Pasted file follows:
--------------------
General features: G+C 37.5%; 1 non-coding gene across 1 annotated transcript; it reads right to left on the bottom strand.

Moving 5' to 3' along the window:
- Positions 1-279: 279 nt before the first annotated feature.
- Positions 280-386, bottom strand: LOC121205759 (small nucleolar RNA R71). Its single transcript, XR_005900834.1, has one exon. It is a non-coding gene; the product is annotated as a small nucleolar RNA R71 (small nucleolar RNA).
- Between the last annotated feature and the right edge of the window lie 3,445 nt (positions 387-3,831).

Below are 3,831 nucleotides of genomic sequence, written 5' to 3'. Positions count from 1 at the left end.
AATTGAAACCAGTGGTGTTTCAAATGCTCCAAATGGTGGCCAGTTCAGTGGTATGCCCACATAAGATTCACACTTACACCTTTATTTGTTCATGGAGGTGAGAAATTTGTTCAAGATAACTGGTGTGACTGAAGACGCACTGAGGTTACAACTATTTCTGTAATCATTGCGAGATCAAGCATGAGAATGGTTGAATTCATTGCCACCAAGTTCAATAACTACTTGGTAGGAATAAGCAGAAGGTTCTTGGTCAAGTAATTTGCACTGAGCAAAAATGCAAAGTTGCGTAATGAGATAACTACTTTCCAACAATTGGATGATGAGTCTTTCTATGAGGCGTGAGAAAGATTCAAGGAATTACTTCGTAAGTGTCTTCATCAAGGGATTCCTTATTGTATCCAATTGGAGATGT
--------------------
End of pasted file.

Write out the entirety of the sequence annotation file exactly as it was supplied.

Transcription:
General features: G+C 37.5%; 1 non-coding gene across 1 annotated transcript; it reads right to left on the bottom strand.

Moving 5' to 3' along the window:
- Positions 1-279: 279 nt before the first annotated feature.
- Positions 280-386, bottom strand: LOC121205759 (small nucleolar RNA R71). Its single transcript, XR_005900834.1, has one exon. It is a non-coding gene; the product is annotated as a small nucleolar RNA R71 (small nucleolar RNA).
- Between the last annotated feature and the right edge of the window lie 3,445 nt (positions 387-3,831).

Below are 3,831 nucleotides of genomic sequence, written 5' to 3'. Positions count from 1 at the left end.
AATTGAAACCAGTGGTGTTTCAAATGCTCCAAATGGTGGCCAGTTCAGTGGTATGCCCACATAAGATTCACACTTACACCTTTATTTGTTCATGGAGGTGAGAAATTTGTTCAAGATAACTGGTGTGACTGAAGACGCACTGAGGTTACAACTATTTCTGTAATCATTGCGAGATCAAGCATGAGAATGGTTGAATTCATTGCCACCAAGTTCAATAACTACTTGGTAGGAATAAGCAGAAGGTTCTTGGTCAAGTAATTTGCACTGAGCAAAAATGCAAAGTTGCGTAATGAGATAACTACTTTCCAACAATTGGATGATGAGTCTTTCTATGAGGCGTGAGAAAGATTCAAGGAATTACTTCGTAAGTGTCTTCATCAAGGGATTCCTTATTGTATCCAATTGGAGATGT